New ideas for a modern residence
Architects Brigitte Shim and Howard Sutcliffe draw on fresh mathematical models for a Toronto ravine home
JOHN BENTLEY MAYS
Friday, April 13, 2007
For about the past 25 years, advanced theorists of architecture -- one thinks especially of Peter Eisenman in this regard -- have been urging architects to engage more vigorously the new ideas coming from science, technology and the philosophy of information. What would happen, for example, if designers set aside the Newtonian model of space as a neutral, empty and infinite grid, and began to think of it (in the manner of some contemporary mathematicians) as a rich fabric of events and incidents, folds, cinematic dissolves? Imagining space in this way is not only intellectually provocative. It also suggests a fruitful way forward for architectural design -- away from the box and all its variations, to forms more directly responsive to the new nature that science is giving us.
There is no better local example of what I'm talking about than the spacious residential project known as Integral House, now nearing completion on a Toronto ravine. Designed by the small, influential Toronto office of Brigitte Shim and Howard Sutcliffe, this brilliant scheme was undertaken at the request of James Stewart, a mathematician, musician and author of widely published mathematical textbooks. When finished, Dr. Stewart's house will likely become, not only a building of great beauty and material refinement, but also a case study in the application of new architectural thought to the enduring problem of the modern residence.
The full drama of the project is not immediately evident from the street. In the two-storey composition of its front, an etched-glass attic, glowing like a lantern at night (and containing bedrooms), rests lightly on a broad wooden base. In its modest scale -- its striking visual effect is another matter -- this façade harmonizes with other luxury homes in its neighbourhood.
Integral House shows its more formally energetic side at the rear, as it boldly steps down the ravine to a swimming pool. Each of the house's five levels is different from the others, registering changes in program and in the building's relation to the sky and the forest on the slope. The entry level, for example, is a high overlook, offering clear views into the house and its alternating rhythms of grid and organic form. A full level down, in an area intended for musical performances, the space majestically expands to double height, up to a clerestory, and outward to frame views of the trees below.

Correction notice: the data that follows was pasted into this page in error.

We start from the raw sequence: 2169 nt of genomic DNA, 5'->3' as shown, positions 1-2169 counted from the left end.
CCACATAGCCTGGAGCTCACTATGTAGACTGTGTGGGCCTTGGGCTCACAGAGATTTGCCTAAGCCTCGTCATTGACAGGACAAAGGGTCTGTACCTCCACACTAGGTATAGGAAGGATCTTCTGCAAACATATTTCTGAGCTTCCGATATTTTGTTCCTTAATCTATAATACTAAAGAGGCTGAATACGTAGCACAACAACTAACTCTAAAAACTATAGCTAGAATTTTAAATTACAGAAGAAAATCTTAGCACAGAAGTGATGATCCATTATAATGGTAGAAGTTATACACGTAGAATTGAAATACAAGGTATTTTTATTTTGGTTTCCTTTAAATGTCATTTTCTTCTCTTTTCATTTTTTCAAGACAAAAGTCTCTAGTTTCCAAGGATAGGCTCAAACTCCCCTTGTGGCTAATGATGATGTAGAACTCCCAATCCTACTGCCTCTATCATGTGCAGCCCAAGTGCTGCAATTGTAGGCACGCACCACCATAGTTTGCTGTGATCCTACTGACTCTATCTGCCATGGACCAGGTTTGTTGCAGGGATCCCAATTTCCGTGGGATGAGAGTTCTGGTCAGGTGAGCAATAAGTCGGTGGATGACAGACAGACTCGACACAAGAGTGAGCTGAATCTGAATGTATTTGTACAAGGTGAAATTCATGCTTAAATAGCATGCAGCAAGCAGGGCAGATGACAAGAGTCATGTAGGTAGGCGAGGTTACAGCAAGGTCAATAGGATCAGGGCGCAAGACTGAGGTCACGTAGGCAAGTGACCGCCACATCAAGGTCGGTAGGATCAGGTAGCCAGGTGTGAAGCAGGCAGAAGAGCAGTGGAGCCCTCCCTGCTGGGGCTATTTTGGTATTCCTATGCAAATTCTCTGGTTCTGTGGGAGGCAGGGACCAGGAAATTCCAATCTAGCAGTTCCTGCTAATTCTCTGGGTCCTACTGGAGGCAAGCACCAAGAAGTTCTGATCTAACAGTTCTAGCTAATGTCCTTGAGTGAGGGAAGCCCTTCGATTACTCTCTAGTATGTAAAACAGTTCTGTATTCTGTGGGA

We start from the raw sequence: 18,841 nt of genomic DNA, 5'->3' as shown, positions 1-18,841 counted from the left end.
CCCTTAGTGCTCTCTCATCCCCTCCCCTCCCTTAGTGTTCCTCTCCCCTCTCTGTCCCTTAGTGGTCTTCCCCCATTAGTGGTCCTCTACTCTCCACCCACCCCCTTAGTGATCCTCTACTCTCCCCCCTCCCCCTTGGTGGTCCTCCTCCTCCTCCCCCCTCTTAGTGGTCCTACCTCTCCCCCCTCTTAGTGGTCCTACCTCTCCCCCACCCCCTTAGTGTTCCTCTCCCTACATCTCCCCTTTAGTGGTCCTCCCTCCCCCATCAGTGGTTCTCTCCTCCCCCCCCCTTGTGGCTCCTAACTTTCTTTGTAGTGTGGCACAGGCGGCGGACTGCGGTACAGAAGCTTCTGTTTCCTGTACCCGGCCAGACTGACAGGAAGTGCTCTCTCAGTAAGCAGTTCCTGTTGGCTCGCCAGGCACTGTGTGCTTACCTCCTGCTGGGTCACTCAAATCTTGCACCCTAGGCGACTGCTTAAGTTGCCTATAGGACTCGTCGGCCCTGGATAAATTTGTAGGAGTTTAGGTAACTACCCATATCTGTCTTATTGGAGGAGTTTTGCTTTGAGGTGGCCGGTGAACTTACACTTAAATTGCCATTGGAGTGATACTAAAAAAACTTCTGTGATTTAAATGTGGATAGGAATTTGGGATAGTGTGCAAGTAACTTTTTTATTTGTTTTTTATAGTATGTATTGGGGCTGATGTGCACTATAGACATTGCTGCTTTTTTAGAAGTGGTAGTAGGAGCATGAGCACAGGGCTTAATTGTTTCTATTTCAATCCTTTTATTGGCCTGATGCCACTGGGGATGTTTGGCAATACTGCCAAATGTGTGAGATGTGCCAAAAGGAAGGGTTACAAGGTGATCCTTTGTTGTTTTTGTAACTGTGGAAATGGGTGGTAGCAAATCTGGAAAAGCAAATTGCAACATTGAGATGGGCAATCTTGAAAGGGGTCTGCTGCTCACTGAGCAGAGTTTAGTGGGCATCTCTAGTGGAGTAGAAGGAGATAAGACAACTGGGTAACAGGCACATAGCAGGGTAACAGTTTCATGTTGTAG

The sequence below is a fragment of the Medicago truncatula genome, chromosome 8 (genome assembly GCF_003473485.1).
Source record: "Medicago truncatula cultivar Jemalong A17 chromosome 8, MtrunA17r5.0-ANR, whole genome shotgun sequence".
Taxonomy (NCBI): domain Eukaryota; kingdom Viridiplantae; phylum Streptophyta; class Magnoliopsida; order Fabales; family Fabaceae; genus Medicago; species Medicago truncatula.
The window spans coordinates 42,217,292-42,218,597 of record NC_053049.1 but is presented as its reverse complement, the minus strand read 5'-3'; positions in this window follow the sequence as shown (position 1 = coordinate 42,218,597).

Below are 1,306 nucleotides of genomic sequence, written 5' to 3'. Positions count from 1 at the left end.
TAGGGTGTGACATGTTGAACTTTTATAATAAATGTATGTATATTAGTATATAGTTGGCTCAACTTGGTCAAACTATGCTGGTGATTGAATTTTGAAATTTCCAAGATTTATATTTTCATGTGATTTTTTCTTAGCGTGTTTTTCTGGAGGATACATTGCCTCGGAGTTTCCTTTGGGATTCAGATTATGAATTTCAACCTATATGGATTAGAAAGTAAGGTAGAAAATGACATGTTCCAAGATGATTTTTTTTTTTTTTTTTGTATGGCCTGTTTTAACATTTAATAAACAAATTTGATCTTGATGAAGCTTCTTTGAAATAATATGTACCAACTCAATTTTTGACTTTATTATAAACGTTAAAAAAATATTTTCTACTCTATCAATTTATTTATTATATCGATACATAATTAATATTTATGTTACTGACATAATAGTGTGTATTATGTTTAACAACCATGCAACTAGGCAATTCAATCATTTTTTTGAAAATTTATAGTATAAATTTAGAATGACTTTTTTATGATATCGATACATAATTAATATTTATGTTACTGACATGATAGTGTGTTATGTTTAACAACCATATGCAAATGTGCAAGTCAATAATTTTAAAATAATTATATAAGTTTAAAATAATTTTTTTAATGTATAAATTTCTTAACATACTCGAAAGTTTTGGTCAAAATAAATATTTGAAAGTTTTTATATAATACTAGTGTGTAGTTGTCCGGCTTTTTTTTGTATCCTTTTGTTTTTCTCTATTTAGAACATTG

The geometry of the design is dominated by the curve, which is expressed most eloquently in the undulating curtain wall that encloses upper levels of the house. This wall is an ingenious invention that features vertical oak-clad fins canted outward between vertical panes of glass and running in a clear sweep along the façade's curvature.
While this complex façade treatment lends Integral House muscular sculptural presence, formal elegance is only part of its job. Its more important task is to establish ever-changing relationships between the interior and the nature beyond. Standing in one position in the performance space, the visitor finds the wall almost opaque. Step sideways, and views open up. The inward folding of the screen creates small enclosed harbours of nature outside, or, bulging outward, it creates bays that hover in the landscape.
But the impulse behind the fabrication of this unusual perimeter wall -- to produce endless events, surprises, small episodes of light and view -- drives the whole design of Integral House.
As one moves up and down, alongside and around the chimney, elevator shaft and stairwell that constitute the vertical axis of the house, the experience of the surrounding nature changes accordingly, from tree-top brightness above, to the shadowed loam of the forest floor. Higher up in the house, one is still in the city; below, one is in the ravine. Yet moving around within the building itself, the visitor finds the spatial properties of the architecture continually changing, as scales vary from monumental to intimate, and as one area dissolves into another in the remarkably fluid plan. The result is an architecture of event, more cinematic than static, with stories continually emerging from its sturdy matrix of stone, glass, concrete and wood.
The history of Integral House is well laid out in an interesting exhibition now on view (through Apr. 28) at the Eric Arthur Gallery of the University of Toronto's faculty of architecture, landscape and design, at 230 College St. Writing about the book that accompanies the show -- though she could easily be talking about the display -- Brigitte Shim says: "By describing and revealing a process that documents the scheme from initial sketches through to working drawings, we hope to demonstrate that design does not happen magically." But the outcome, very rarely -- yet surely in the case of Integral House -- can be magical indeed.